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Comment: Re:Curious... (Score 4, Informative) 338

by Manilal (#24272051) Attached to: One of the Coolest Places In the Universe

Oh, and 1.9K temperature is used because it has a margin of safety for liquid helium (which has 4K boiling point).

1.9 K is below the so-called "lambda point" of helium, which stands at 2.2 K. That point corresponds to a transition to the superfluid state. This may help with heat dissipation in this setup.

Announcements

+ - Giant Magnetoresistance gets Physics Nobel!!->

Submitted by xrooles
xrooles (1154553) writes "This year's Nobel Prize in Physics is awarded to ALBERT FERT and PETER GRÜNBERG for their discovery of Giant Magnetoresistance. Applications of this phenomenon have revolutionized techniques for retrieving data from hard disks. The discovery also plays a major role in various magnetic sensors as well as for the development of a new generation of electronics. The use of Giant Magnetoresistance can be regarded as one of the first major applications of nanotechnology. http://nobelprize.org/nobel_prizes/physics/laureates/2007/"
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Mozilla

+ - French students getting FLOSS on USB sticks->

Submitted by The Only Anonymous Coward
The Only Anonymous Coward (53791) writes "The Paris-region (France) local government has started distributing 220 000 USB keys to students and teachers with Free and Open Source Software products on it, including Firefox, Thunderbird, OpenOffice.org, VLC Player and 15 others. The goal is to 'reduce the digital divide', said Jean-Paul Huchon, President of Region Ile-de-France, who has attributed a 2.6 million EUR ($3.67M) budget for this operation. The USB stick is linked to a Netvibes.com-powered customizable Website. Not counting those who will erase the content to store Britney Spears songs (or worse!) on it, this may be one of the biggest exposure that FLOSS products could get with the younger generation."
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AMD

+ - AMD/ATi to release graphics specs

Submitted by Ganesh999
Ganesh999 (1075569) writes "A recent Phoronix article hinted that despite the large number of substantially improved AMD/ATi drivers just released, there was more exciting news in the pipeline.

This seems to have been confirmed at the Linux kernel summit yesterday. From LWN :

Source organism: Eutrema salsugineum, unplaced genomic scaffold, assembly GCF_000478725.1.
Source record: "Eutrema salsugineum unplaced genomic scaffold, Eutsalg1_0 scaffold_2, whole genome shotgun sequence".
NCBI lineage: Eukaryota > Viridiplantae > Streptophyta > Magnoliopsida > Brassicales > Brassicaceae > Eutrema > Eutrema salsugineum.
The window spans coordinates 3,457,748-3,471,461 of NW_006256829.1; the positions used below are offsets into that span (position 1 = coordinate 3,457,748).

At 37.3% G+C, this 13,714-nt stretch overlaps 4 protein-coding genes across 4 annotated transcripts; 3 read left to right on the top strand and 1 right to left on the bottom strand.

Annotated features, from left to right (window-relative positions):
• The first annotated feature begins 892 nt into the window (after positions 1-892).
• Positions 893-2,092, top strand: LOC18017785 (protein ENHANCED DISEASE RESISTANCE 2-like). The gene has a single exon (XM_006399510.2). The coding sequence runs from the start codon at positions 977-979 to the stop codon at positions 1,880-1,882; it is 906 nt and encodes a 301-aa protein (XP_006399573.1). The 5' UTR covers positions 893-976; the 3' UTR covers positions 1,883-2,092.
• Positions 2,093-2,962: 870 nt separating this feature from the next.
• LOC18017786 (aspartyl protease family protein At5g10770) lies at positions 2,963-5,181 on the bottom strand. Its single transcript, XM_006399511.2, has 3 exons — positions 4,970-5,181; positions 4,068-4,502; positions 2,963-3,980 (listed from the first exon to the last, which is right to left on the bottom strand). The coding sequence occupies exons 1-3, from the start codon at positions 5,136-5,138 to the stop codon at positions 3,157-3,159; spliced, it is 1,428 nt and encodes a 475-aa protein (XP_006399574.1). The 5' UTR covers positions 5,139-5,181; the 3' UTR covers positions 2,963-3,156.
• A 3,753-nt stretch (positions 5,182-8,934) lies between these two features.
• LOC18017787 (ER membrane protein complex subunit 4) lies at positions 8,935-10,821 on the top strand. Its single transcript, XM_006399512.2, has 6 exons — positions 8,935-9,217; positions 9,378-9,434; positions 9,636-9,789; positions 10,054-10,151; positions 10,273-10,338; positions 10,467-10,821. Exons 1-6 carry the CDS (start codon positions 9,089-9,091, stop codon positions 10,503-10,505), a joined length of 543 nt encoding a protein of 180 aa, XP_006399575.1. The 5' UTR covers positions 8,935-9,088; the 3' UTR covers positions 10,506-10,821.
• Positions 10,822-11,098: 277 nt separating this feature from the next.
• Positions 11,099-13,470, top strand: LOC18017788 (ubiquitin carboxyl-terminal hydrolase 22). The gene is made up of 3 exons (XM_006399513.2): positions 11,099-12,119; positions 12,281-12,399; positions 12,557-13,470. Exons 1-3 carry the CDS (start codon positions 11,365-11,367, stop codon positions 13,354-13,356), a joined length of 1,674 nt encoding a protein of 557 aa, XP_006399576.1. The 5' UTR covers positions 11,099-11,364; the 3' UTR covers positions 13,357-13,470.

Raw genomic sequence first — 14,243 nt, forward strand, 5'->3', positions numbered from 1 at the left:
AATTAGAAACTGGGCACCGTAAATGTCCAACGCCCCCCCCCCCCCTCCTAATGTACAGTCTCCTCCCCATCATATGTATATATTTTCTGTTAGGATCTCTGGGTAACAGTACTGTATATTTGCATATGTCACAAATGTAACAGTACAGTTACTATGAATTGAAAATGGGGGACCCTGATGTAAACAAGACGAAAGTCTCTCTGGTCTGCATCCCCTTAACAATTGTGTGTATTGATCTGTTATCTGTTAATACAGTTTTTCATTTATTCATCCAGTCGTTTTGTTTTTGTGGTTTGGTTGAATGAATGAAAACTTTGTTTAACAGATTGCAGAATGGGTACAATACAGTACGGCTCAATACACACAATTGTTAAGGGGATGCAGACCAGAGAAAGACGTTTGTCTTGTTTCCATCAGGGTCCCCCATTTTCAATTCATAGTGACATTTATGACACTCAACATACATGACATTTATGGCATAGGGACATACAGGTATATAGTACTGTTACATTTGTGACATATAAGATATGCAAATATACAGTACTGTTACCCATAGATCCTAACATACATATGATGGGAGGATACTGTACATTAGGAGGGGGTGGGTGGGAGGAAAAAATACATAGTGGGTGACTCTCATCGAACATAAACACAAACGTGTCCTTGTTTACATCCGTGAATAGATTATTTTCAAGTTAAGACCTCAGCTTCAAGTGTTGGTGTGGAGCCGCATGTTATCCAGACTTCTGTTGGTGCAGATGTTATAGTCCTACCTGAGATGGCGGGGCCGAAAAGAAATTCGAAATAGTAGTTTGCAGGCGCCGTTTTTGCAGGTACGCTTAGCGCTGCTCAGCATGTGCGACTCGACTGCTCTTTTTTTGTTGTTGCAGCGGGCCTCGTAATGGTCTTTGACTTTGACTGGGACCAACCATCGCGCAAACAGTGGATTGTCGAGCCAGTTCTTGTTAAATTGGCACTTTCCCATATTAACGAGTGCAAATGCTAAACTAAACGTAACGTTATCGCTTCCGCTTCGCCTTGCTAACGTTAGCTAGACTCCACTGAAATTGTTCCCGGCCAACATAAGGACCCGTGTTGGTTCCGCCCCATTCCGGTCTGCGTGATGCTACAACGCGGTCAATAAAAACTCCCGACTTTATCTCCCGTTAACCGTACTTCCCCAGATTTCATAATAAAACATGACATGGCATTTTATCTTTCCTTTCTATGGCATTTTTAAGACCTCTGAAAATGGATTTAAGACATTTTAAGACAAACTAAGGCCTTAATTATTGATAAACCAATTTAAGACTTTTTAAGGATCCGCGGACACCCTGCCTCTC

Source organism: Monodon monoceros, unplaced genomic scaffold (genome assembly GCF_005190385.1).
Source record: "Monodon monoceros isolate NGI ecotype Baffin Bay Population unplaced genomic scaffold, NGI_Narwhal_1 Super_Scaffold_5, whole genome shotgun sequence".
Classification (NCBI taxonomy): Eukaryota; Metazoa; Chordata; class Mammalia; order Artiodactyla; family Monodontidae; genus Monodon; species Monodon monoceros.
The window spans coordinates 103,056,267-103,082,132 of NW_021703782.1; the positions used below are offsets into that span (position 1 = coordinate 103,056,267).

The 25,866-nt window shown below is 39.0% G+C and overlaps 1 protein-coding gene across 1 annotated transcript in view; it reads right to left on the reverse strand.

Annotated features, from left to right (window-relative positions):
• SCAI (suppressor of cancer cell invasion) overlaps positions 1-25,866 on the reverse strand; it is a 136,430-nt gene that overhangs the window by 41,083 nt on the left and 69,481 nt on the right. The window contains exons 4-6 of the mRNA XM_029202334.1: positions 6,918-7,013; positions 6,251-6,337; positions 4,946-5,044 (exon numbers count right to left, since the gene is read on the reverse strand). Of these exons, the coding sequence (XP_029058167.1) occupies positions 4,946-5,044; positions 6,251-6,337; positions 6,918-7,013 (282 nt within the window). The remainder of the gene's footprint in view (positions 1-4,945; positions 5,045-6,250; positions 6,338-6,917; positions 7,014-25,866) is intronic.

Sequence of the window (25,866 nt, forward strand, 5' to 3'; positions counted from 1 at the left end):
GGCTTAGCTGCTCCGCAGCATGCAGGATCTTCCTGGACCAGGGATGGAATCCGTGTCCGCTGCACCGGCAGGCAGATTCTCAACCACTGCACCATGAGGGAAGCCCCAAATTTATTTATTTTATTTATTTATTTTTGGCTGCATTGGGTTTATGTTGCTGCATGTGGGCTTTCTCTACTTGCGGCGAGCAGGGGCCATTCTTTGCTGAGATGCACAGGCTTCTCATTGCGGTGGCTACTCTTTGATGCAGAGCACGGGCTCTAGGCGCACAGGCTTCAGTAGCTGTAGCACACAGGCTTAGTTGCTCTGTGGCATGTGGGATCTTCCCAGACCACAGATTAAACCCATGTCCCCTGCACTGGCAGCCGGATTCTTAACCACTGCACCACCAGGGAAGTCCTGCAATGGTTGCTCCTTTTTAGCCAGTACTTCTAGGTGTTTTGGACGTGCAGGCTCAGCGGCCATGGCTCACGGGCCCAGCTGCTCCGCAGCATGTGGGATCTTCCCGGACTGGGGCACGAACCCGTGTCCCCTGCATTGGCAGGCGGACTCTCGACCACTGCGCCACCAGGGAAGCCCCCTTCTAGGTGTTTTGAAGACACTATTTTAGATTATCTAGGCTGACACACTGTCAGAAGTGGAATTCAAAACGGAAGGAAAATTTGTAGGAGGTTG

'AMD's representative at the summit has announced that the company has made a decision to enable the development of open source drivers for all of its (ATI) graphics processors from the R500 going forward. There will be specifications available and a skeleton driver as well; a free 2D driver is anticipated by the end of the year. The rest will have to be written; freeing of the existing binary-only driver is not in the cards, and "that is better for everybody." Things are looking good on this front. More in the kernel summit report to come.'

General reaction from the kernel developers seems to be positive :

'It's definitely not a 'you're on your own' kind of proposition: this is exactly what was asked for, giving the community all the information it needs to complete a proper driver.'"
Media

+ - Belgium prosecutes the church of Scientology

Submitted by
sheean.nl
sheean.nl writes "The Belgian Federal Judicial Authorities plans to prosecute the church of Scientology. The church is accused of being a criminal organisation which involves itself with extortion, fraud, unfair trading, violation of privacy laws and unlawfully practicing medicine. Both the Belgian and the European departement should be brought to court, according to the authorities. An investigation has been started in 1999 after former Scientologists complained about extortion by the church, this investigation has now been completed and the authorities want the case to be put through. The Belgians call this case a world's first. In some countries, including the US, the church of Scientology is officially recognised as a religion, with high-profile followers such as Tom Cruise and John Travolta."
Education

+ - Scientist must pay to read his own CC'd paper->

Submitted by
Glyn Moody
Glyn Moody writes "Peter Murray Rust, a chemist at Cambridge University, was lost for words when he found Oxford University Press's website demanded $48 from him to access his own scientific paper, in which he holds copyright and which he released under a Creative Commons licence. As he writes, the journal in question was "selling my intellectual property, without my permission, against the terms of the licence (no commercial use)." In the light of this kind of copyright abuse and of the PRISM Coalition, a new FUD group set up by scientific publishers to discredit open access, isn't it time to say enough is enough, and demand free access to the research we pay for through our taxes?"
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